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ESRC Funded Project: Decision-Making of Retail Investors

A four-year project that will investigate the financial decision-making of retail investors.

An ESRC grant funded project investigating the financial decision-making of retail investors; Prof. Carola Hillenbrand and Prof. Chris Brooks

The Economic and Social Research Council (ESRC) have awarded two researchers from the Henley Business School a grant worth around £0.5 million for a four-year project that will investigate the financial decision-making of retail investors. The research team, comprising Professors Chris Brooks (ICMA Centre) and Carola Hillenbrand (The John Madejski Centre for Reputation), will examine in detail the process by which retail investors in the UK make financial decisions via independent advisors, focusing on the effects of investor cognitive and emotional biases in the decision-making process and the possible consequences thereof.

It is widely believed that that the financial markets are becoming ever-more complex with an increasing array of potential investments to choose from, and following changes announced in the UK budget in 2014, investors have been given new powers to withdraw their pension savings which can then be spent or self-invested as they choose. At the same time, in the aftermath of the global financial crisis of 2008-09, the returns on most savings products and government bonds plummeted to extremely low levels. Thus the chances to make high returns with low risk appear to have evaporated and all of the above factors have combined to engender a situation where the ramifications for investors who make poor financial choices are at historically unprecedented levels.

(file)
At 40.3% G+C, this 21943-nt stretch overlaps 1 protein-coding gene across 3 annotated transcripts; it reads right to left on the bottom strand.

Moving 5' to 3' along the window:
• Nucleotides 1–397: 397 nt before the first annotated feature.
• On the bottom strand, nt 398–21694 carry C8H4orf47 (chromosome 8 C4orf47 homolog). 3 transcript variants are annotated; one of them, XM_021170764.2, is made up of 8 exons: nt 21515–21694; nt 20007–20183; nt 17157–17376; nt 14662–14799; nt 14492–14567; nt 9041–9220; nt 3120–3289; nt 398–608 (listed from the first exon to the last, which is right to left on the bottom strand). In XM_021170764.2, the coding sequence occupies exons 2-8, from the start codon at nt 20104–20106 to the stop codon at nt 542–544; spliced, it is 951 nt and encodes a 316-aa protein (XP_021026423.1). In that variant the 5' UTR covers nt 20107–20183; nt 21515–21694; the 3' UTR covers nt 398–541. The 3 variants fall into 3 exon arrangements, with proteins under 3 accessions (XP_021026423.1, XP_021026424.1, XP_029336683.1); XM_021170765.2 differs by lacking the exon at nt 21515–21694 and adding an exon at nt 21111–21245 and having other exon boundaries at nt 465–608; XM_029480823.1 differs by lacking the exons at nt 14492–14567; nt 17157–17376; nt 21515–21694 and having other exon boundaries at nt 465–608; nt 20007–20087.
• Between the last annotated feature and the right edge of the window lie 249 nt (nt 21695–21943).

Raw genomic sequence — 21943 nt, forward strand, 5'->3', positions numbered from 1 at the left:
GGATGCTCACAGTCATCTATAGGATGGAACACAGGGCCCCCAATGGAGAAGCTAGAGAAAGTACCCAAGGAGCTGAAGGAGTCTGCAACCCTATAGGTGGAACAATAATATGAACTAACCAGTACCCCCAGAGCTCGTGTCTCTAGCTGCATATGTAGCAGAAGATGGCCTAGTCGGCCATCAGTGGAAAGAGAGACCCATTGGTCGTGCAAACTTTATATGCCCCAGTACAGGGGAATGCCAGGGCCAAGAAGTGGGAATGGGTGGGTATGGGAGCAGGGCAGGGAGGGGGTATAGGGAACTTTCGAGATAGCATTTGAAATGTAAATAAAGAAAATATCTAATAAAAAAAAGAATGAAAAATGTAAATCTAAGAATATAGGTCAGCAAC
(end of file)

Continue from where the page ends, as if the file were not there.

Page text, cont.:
Many retail investors make financial decisions following a meeting with an intermediary such as an independent financial advisor (IFA) and the completion of an attitude to risk questionnaire. This project will involve three studies, the first of which will employ a large database of responses to such questionnaires to examine the demographic and other factors that affect risk tolerance. A second study will take place in the setting where IFAs meet with their clients, and will evaluate the impact of the way that information is presented and the effect of their emotional state on the investments that they select. The final study will further investigate the issues raised using lab-based experiments under controlled conditions.

Professor Brooks said, “I am delighted that the ESRC have agreed to fund this research, which I hope will make a valuable contribution to our knowledge of how investors make financial decisions. Retail investors have been largely ignored in the existing academic literature, leaving policymakers lacking a firm knowledge-base, and this grant will enable us to provide evidence in this important field. The findings of the project will contribute to knowledge and potentially improve the financial advisory process for hundreds of thousands of members of the investing public.”